New photography exhibit honours the elderly generation of Corso Italia’s Tre Mari Bakery.
While writing our recent article on Tre Mari Bakery I learned that from 1999-2008, the Deleo family ran a second location of the bakery in Etobicoke.
They chose a place close to Michael Power, where second-eldest son Franco was attending high school, so he could help mother AnnaMarie and eldest brother James run the business.
During those years Franco spent so much time in Etobicoke between school and the bakery that he felt more integrated into that community than the Corso Italia neighbourhood where he actually lived.
When Franco’s father passed away unexpectedly in 2008, the family decided to close the Etobicoke location to be closer together. Shortly after that his career as a photographer took off, and for several years he was away from the family business altogether.
“But after doing that for a few years I felt like I needed a change in my life,” says Franco, “I wanted to reconnect with my family and the community.
“When I came back to the bakery to work full-time with my brothers, I needed to figure out my place, how I could contribute. I’m not a business or sales or marketing guy. So I decided to use photography – my medium – it was the most comfortable way I knew how to bridge the two worlds.“
If you’re one of the thousands of people who follow Tre Mari on Instagram or Facebook you know Franco’s instincts were right. His photography of the food and people of the bakery brings it to life, bridges the gap between history and the present, and has been instrumental in the revitalizing of the business.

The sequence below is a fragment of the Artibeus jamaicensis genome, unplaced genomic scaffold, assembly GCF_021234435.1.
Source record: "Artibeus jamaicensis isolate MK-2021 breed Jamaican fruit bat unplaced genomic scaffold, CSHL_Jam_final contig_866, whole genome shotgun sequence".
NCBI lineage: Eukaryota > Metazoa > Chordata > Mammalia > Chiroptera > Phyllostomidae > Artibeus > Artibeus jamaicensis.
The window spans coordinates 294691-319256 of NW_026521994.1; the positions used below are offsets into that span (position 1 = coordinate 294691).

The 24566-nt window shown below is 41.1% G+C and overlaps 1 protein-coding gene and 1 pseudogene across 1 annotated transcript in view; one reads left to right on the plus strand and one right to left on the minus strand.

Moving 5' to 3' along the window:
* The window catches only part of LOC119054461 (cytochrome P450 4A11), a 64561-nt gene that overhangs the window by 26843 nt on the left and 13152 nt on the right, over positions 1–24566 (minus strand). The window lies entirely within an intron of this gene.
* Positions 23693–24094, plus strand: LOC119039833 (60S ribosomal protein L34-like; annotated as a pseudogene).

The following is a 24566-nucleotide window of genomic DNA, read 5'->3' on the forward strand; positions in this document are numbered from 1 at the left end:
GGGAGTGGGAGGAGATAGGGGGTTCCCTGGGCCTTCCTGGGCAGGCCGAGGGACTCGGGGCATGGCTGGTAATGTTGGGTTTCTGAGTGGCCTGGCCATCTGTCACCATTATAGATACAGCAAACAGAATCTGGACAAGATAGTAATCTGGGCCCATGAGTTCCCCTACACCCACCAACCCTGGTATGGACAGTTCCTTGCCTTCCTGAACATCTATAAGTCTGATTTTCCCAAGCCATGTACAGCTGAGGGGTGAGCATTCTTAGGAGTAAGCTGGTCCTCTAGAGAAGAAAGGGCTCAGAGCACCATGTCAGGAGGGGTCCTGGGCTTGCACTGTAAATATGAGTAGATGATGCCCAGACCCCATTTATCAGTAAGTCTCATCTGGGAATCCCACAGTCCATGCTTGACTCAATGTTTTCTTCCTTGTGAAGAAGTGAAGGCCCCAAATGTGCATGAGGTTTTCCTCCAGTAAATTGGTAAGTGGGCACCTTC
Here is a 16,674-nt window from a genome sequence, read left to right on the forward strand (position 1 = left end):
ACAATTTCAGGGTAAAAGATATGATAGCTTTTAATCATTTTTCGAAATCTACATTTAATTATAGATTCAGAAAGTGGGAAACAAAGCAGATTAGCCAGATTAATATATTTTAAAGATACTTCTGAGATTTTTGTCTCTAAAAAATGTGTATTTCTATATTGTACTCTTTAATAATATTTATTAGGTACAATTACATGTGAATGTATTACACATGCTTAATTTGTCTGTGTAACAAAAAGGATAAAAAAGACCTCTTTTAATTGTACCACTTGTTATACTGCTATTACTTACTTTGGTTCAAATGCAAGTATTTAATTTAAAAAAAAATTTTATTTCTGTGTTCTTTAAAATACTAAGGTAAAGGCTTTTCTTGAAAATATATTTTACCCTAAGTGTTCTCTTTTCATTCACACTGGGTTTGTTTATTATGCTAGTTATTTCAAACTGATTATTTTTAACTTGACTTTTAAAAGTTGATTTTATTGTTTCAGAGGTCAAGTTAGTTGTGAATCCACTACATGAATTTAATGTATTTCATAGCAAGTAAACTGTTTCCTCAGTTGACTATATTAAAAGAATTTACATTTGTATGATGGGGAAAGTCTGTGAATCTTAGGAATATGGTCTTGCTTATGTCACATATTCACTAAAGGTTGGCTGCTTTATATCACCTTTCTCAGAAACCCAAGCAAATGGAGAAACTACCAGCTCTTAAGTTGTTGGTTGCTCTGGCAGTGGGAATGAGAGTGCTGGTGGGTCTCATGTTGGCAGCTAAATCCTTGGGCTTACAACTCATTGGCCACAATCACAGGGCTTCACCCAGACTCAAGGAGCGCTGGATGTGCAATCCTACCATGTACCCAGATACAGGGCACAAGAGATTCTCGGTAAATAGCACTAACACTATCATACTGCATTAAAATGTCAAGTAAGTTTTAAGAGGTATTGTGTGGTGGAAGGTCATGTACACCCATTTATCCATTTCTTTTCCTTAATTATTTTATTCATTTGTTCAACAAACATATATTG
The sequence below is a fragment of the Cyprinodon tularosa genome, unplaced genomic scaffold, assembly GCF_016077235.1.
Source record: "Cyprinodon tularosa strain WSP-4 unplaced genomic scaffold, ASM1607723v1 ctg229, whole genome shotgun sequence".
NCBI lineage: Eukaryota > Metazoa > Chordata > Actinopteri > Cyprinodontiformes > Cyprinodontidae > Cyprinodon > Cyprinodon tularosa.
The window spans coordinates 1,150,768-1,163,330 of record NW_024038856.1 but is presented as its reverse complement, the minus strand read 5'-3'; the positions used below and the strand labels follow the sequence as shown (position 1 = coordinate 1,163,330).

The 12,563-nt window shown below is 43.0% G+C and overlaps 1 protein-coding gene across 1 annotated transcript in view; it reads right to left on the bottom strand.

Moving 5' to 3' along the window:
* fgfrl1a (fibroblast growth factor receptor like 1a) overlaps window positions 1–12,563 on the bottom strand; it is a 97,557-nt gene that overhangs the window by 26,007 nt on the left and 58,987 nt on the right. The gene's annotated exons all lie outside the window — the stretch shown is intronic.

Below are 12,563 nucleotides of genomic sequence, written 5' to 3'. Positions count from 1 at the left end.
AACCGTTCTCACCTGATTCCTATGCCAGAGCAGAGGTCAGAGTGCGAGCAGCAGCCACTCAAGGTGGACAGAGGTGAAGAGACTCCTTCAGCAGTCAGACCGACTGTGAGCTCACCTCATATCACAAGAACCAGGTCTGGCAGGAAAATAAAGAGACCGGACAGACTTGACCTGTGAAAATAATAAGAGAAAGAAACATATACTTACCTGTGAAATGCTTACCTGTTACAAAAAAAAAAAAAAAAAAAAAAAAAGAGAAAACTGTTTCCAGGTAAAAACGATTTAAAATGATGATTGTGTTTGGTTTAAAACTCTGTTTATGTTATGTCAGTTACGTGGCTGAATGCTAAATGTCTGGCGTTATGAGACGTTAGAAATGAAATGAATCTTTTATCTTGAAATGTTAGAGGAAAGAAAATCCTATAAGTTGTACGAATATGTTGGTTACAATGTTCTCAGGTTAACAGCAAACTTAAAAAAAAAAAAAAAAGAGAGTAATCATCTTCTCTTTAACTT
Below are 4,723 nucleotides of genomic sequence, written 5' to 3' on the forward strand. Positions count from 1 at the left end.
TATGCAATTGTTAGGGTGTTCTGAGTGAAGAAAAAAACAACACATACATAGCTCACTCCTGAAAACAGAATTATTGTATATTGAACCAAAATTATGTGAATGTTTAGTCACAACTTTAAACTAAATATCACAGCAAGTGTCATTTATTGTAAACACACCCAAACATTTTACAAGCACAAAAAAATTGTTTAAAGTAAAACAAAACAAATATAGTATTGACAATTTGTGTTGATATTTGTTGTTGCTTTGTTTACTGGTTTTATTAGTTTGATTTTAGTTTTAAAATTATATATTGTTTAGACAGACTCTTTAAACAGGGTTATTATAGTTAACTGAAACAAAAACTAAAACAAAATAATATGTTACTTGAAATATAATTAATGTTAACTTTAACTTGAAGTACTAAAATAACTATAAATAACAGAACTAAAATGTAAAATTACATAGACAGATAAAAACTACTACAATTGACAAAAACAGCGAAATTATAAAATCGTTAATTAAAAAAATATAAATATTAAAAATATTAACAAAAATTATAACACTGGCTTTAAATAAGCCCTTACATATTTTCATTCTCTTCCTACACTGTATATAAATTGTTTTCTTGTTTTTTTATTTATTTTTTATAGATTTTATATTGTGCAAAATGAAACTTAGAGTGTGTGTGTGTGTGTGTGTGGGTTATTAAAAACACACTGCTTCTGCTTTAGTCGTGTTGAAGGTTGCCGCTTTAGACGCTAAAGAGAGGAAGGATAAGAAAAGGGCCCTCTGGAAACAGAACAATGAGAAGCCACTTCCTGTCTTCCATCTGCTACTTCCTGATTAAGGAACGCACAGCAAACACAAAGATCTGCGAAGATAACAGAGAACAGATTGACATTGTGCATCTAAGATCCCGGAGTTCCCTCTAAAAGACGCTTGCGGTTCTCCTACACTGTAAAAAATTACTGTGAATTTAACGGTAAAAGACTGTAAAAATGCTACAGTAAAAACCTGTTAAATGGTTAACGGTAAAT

But there have also been more personal benefits, like helping Franco reconnect with his roots. And that’s the focus of his new exhibit, Souls of St. Clair.
Souls is a compilation of photographs of elderly customers and former employees, people who have frequented Tre Mari since before Franco was born. He took them in his studio, located just behind the bakery, and also recorded the conversations that occurred during the photo sessions.
“I learned so much taking these pictures,” says Franco, “things about the bakery and its history but also just the wisdom of these incredible, brave people,” says Franco.
“When I think of that generation and the wits and strength they needed just to survive, coming here and not even knowing the language. It’s not something our generation has experienced.”
The audio recordings – mostly in Italian – have been cut into segments and play continuously during the exhibit. They’re full of anecdotes that bring out the humanity and wisdom of Franco’s subjects, as well as the striking differences between our reality and the world they recall from decades past.
While the actual portraits are on display in Franco’s studio, attendees for the event will enter through the bakery and proceed directly into the rear laneway, which will be closed to traffic for the event. There will be audio and visual elements in the laneway as well as the studio, and of course some refreshments, but beyond that Franco doesn’t want to say too much about what to expect.
“I want it to feel relaxed and family-friendly, which is what you’d expect from Tre Mari,” he says. “People can come and hang out, in the alley or the bakery, or out front. I just want it to feel free and easy, like a big party.”
Souls of St. Clair takes place June 19, 6pm-10pm; and Saturday June 20, 1-9pm. The event is open to the general public; no payment required.
For more information visit Franco’s website: francodeleo.com